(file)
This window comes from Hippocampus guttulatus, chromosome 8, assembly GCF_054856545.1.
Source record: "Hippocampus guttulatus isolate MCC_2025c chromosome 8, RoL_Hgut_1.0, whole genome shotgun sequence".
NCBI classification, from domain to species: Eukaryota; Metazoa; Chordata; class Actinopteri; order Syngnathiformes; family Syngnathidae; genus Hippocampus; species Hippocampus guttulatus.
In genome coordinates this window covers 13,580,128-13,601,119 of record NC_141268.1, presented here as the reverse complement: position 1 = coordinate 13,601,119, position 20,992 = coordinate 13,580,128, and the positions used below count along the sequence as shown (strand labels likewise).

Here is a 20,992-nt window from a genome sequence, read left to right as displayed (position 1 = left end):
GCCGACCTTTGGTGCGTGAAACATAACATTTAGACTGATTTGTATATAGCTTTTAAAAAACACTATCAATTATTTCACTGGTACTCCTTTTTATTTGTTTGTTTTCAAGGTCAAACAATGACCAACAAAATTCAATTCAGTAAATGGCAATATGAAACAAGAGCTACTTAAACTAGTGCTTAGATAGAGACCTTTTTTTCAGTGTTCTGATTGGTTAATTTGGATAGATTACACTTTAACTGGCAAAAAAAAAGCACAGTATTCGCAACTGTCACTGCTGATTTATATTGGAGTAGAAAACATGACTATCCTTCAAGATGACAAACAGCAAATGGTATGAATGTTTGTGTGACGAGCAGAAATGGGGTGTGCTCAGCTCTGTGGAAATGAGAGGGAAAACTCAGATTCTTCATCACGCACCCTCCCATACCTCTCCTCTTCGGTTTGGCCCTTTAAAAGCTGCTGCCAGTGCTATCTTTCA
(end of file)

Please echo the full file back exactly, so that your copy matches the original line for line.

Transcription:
This window comes from Hippocampus guttulatus, chromosome 8, assembly GCF_054856545.1.
Source record: "Hippocampus guttulatus isolate MCC_2025c chromosome 8, RoL_Hgut_1.0, whole genome shotgun sequence".
NCBI classification, from domain to species: Eukaryota; Metazoa; Chordata; class Actinopteri; order Syngnathiformes; family Syngnathidae; genus Hippocampus; species Hippocampus guttulatus.
In genome coordinates this window covers 13,580,128-13,601,119 of record NC_141268.1, presented here as the reverse complement: position 1 = coordinate 13,601,119, position 20,992 = coordinate 13,580,128, and the positions used below count along the sequence as shown (strand labels likewise).

Here is a 20,992-nt window from a genome sequence, read left to right as displayed (position 1 = left end):
GCCGACCTTTGGTGCGTGAAACATAACATTTAGACTGATTTGTATATAGCTTTTAAAAAACACTATCAATTATTTCACTGGTACTCCTTTTTATTTGTTTGTTTTCAAGGTCAAACAATGACCAACAAAATTCAATTCAGTAAATGGCAATATGAAACAAGAGCTACTTAAACTAGTGCTTAGATAGAGACCTTTTTTTCAGTGTTCTGATTGGTTAATTTGGATAGATTACACTTTAACTGGCAAAAAAAAAGCACAGTATTCGCAACTGTCACTGCTGATTTATATTGGAGTAGAAAACATGACTATCCTTCAAGATGACAAACAGCAAATGGTATGAATGTTTGTGTGACGAGCAGAAATGGGGTGTGCTCAGCTCTGTGGAAATGAGAGGGAAAACTCAGATTCTTCATCACGCACCCTCCCATACCTCTCCTCTTCGGTTTGGCCCTTTAAAAGCTGCTGCCAGTGCTATCTTTCA